Open Today, Thu, Sep 28
10:00am - 5:00pm
Aaron Burr (1756-1836) is remembered today largely because of the 1804 duel in which he fatally wounded Alexander Hamilton. Burr’s connection to Albany began in 1781, when, while studying for the bar, he moved to Albany to petition the New York Supreme Court to waive the required three year legal apprenticeship, because of his military service during the Revolutionary War. While waiting for the Court’s decision, he settled into his life in Albany. In January 1782, Burr’s petition was accepted and he was admitted to the bar. Shortly thereafter he set up a law office in Albany.
After his marriage on July 2, 1782, Burr and his wife, Theodosia Prevost (1746-1794), set up house in Albany. Theodosia wrote to her sister encouraging a visit: “Our house is roomy but convenient…The air of Albany healthy.” Their first daughter, Theodosia Bartow Burr was born a year later in Albany. In late 1783, after the war ended, the family moved to New York City. Legal business and political matters found him traveling often to Albany. After serving his first term in the New York State Assembly and then as Attorney General of New York State, Burr defeated incumbent Philip Schuyler (Alexander Hamilton’s father-in-law) for a seat in the United States Senate in 1791. Ten years later, Burr’s daughter married Joseph Alston of South Carolina in Albany’s Dutch Reformed Church.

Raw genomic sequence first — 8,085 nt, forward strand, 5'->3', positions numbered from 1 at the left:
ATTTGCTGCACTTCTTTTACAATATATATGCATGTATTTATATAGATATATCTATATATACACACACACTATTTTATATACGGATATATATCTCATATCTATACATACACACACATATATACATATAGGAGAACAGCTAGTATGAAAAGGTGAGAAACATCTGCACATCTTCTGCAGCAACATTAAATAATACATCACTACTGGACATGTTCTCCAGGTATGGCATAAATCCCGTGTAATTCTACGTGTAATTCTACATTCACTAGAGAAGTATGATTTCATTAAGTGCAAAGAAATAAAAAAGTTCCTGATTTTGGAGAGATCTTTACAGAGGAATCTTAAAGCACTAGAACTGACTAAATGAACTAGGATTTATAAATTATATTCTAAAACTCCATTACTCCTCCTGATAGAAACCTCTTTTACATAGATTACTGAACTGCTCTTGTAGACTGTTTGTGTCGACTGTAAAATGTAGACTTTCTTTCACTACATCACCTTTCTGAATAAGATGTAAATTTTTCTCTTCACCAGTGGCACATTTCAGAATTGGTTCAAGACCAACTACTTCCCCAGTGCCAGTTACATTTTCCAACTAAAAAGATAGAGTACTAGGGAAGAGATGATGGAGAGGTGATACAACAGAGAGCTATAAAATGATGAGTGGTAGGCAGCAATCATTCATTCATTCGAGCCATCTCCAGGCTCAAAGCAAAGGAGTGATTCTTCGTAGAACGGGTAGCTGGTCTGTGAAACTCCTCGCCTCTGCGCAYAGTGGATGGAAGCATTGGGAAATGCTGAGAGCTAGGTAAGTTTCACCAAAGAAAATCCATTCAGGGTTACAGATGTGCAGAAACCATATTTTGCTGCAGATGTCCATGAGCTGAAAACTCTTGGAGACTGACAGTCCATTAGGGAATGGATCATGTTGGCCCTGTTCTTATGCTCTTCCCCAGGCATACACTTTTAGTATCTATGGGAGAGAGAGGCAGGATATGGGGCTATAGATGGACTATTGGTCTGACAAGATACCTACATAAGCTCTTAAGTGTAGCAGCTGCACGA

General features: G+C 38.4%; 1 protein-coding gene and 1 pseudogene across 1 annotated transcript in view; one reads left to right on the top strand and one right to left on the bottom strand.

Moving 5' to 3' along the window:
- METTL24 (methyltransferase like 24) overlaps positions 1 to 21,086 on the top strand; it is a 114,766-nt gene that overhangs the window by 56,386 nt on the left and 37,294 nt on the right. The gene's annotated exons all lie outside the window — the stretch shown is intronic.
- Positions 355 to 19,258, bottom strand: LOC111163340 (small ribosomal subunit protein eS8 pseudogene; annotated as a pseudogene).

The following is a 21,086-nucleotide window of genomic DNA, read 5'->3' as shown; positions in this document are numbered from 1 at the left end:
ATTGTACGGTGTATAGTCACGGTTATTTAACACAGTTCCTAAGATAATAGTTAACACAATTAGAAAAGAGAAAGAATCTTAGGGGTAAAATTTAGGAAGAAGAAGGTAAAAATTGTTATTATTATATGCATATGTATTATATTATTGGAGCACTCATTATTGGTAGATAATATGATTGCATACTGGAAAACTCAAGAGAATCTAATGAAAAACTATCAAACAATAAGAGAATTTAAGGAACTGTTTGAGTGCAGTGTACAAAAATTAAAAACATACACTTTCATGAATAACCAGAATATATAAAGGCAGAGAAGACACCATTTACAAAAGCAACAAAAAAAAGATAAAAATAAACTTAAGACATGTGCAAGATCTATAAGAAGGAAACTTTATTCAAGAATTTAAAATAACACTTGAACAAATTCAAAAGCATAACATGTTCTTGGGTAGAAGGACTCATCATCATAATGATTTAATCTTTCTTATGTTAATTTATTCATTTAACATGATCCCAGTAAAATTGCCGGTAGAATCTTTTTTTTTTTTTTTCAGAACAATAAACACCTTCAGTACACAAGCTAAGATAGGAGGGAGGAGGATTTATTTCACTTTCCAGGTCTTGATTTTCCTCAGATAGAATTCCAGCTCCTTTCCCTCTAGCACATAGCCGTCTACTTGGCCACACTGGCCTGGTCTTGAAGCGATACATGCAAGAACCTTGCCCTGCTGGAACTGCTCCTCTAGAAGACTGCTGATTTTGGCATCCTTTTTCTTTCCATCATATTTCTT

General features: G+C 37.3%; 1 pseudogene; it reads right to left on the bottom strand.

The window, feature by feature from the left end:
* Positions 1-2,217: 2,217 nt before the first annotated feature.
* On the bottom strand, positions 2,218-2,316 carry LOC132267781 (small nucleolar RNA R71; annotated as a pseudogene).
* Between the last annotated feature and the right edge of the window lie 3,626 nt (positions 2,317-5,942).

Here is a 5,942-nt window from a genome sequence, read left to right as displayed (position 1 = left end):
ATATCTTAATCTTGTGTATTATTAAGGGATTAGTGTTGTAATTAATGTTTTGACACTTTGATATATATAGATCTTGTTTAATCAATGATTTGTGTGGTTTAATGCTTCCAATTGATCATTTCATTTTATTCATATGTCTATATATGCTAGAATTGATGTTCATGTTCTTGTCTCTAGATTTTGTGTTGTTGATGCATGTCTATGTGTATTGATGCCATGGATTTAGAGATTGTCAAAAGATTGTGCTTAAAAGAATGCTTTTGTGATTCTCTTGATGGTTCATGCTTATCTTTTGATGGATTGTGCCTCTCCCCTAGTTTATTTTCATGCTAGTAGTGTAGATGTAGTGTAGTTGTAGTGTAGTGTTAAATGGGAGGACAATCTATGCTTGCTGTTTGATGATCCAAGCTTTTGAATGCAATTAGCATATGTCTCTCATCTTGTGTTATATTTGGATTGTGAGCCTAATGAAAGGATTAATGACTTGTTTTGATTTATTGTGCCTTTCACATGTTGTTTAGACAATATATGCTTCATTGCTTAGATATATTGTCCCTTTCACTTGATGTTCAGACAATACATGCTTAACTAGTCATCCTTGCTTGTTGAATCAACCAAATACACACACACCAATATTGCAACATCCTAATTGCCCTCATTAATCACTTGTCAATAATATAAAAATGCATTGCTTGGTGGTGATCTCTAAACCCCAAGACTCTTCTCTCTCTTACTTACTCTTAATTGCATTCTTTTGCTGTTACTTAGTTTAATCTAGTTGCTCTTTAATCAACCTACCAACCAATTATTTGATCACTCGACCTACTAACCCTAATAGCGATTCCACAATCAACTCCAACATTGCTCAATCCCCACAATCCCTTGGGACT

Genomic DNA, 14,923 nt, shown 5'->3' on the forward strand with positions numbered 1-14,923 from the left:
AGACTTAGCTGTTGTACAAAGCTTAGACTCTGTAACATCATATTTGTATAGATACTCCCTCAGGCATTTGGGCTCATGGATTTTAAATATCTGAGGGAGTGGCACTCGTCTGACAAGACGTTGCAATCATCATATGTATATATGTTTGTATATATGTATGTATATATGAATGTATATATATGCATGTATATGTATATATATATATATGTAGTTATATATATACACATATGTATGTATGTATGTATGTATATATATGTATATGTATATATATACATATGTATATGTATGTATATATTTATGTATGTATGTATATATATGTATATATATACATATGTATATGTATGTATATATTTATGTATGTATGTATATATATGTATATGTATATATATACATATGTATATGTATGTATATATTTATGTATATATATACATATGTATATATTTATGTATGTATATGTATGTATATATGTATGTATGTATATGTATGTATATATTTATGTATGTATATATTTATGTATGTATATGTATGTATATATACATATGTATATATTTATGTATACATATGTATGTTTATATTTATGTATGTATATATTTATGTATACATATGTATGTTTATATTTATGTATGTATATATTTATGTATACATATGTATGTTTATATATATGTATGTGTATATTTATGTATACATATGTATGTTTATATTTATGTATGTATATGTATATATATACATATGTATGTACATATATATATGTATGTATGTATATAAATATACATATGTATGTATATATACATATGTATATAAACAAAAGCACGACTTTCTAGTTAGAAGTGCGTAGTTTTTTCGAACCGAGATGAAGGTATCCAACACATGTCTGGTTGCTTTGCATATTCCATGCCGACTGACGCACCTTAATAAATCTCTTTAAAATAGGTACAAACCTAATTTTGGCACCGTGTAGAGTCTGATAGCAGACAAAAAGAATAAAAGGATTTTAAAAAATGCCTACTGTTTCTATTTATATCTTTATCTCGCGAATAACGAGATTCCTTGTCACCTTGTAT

This small exhibition is drawn entirely from the museum’s manuscript and political broadside collection and is on view in the atrium.